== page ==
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4 Tips for Making Sure Your Vendors are Compliant

Written by JASON RHOADES on May 24, 2016

With a majority of business operations riding on the shoulders of technology today, the success of one requires the coordination of many. That means a lot of vendors are involved in the handling and care of your sensitive data. How can companies ensure that the volumes of vendors they work with are compliant with all industry regulations and are properly protecting their business data?

1. Identify Your Vendors

Vendor procurement doesn't always involve human resources, compliance or legal departments, which means the full scope of information about a vendor doesn’t always get collected. Furthermore, the software organizations used to onboard, manage and track vendors may not have been specifically designed for their industry, or may be outdated and unaware of the growing complexity of regulations related to their industry. For this reason, organizations need to backtrack and collect as much identifying information about their vendors as possible to help ensure qualification, including:

  • Legal entity name
  • Federal Employer ID Number (FEIN)
  • Current address
  • Secretary of State ID number
  • Owner(s) information (name, SSN, Address, DOB)
  • State of incorporation
  • Dunn & Bradstreet number (for searches in gov)
  • Whether or not the vendor handles personal identifiable information (PII) or personal health information (PHI)
  • Whether or not the vendor has signed a business associate agreement (BAA)

2. Qualify Each Vendor

Use the information collected above in addition to other foundational elements of a compliant business (legally speaking) to determine if each vendor is qualified. Legal organizations have been:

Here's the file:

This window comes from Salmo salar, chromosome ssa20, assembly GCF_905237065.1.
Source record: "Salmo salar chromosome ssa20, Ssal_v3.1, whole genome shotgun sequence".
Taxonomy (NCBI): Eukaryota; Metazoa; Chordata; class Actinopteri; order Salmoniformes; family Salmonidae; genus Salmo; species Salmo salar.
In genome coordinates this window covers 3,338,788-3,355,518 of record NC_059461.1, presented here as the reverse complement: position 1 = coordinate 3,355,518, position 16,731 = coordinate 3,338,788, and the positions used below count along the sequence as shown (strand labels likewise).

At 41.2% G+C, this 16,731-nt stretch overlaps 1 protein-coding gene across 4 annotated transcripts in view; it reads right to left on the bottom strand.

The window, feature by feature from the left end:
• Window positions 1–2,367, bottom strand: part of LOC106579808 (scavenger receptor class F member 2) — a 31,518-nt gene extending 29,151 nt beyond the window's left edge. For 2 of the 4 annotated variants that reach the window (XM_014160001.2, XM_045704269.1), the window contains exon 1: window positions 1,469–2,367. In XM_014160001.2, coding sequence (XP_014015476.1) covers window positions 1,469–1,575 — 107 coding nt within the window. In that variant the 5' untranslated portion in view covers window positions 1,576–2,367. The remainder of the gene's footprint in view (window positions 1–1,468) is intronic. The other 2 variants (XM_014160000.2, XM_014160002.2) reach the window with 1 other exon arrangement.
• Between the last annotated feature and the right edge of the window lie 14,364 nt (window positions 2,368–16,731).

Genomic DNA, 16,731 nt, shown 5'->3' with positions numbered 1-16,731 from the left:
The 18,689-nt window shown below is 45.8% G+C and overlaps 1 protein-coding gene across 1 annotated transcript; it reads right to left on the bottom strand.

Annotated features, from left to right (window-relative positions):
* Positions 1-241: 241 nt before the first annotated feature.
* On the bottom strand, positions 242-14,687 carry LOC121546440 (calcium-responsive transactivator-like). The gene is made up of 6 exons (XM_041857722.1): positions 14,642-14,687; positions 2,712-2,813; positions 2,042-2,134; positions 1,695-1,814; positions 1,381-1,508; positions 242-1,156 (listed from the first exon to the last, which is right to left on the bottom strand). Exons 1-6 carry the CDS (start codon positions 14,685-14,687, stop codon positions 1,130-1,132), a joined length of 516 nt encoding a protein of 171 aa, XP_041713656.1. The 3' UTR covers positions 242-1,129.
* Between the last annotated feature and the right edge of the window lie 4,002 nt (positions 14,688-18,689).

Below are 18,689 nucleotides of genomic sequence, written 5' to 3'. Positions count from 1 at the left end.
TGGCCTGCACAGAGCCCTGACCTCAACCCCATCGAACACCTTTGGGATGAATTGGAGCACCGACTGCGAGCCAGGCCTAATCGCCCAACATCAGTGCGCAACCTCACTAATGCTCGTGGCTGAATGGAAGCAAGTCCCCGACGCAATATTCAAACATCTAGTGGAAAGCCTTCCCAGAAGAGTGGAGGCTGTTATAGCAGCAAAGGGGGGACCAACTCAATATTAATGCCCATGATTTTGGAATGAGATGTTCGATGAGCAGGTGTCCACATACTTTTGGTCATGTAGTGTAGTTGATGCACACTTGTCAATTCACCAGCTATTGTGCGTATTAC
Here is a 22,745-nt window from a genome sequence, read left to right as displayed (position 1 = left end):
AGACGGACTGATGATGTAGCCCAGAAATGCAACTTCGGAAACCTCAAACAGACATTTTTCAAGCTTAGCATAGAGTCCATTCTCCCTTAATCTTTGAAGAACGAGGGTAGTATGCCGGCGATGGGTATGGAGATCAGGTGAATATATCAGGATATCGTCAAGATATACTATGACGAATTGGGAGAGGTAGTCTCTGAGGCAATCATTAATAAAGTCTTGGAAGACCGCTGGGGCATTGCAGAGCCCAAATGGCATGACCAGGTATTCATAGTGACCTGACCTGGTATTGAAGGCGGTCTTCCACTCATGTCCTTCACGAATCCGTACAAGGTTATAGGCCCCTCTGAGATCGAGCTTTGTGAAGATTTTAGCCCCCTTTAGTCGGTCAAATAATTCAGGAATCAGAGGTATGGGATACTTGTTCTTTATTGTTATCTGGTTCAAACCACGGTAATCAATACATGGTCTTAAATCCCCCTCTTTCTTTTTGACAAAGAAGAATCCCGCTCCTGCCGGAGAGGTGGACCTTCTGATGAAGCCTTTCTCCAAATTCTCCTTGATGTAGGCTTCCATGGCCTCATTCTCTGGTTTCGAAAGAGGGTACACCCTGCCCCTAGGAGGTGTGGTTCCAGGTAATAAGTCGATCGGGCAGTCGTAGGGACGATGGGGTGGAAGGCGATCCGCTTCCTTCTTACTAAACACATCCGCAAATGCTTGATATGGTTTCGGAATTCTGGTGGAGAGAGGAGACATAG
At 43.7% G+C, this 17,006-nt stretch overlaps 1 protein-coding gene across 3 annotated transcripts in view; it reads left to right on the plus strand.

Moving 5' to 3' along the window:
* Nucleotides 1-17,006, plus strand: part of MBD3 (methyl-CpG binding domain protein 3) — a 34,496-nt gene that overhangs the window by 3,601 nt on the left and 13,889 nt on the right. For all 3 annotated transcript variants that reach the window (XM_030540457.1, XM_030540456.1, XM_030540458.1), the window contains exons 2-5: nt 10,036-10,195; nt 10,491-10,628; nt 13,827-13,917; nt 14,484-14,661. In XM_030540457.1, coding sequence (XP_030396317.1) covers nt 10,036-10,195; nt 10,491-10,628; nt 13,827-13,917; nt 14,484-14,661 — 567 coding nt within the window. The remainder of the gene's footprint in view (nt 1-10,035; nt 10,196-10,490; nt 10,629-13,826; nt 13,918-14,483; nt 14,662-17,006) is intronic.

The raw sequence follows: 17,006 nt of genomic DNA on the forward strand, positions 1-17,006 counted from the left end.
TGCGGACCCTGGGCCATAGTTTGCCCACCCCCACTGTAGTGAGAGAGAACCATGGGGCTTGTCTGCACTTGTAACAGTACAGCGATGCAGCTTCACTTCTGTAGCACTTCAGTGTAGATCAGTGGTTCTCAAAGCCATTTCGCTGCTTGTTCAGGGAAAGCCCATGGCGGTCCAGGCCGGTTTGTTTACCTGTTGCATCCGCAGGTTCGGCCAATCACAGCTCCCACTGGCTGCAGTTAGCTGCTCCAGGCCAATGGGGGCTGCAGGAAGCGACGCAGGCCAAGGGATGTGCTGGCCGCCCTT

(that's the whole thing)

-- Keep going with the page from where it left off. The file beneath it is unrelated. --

• Authorized to conduct business by a state Secretary of State: Each state has a Secretary of State for registering and enforcing compliance with required documents and reports.
  • Issued a Certificate of Good Standing: These are issued if an entity demonstrates compliance with required filings such as annual reports and tax certificates/registration.

3. Clearly Establish Who’s Responsible for Compliancy

This step is a little tricky. Ideally, both the organization and the vendor should share the responsibility of compliancy. But we don’t live in an ideal world—and if there’s one thing organizational leaders and compliancy officers know, it’s never to get too comfortable. Ultimately, compliancy related to your business is your responsibility. Ask yourself, Is my vendor the type that would be forthcoming about any lapses in compliancy? If you waver on your answer—advance to tip No. 4.

4. Conduct Your Own Monthly Audits

Make routine monthly rounds and ask vendors for any updates to their information or compliancy status (refer to tip No. 1). Don’t believe everything you hear, either. Organizations should be actively monitoring their vendors for exclusions using resources like the Office of Inspector General's List of Excluded Individuals/Entities (LEIE), for healthcare organizations. Or the above-mentioned General Services Administration’s System for Awards Management (SAM).

Ensuring compliancy is a tough job, especially when you must rely on entities other than your own organization to protect information and uphold their end of the bargain. Following these tips and conducting thorough compliancy assessments is an excellent way to ensure vendors are amenable and actively working to safeguard data. It also lets your vendors know your organization takes compliancy seriously, and expects the same diligence of its partners.

Topics: Compliance and Certification





Jason Rhoades is a Principal at Schellman & Company. Jason is a SOC practice leader and assists with methodology and service delivery across all service lines including SOC, PCI-DSS, ISO, FISMA and HIPAA services. Jason also helps assist large and complex customers who have multiple compliances needs helping them strategically align their efforts to maximize cost and efficiencies. Prior to joining Schellman, Jason served as a project manager with a Fortune 500 company where he was responsible for design, implementation and security of critical applications supporting various business functions.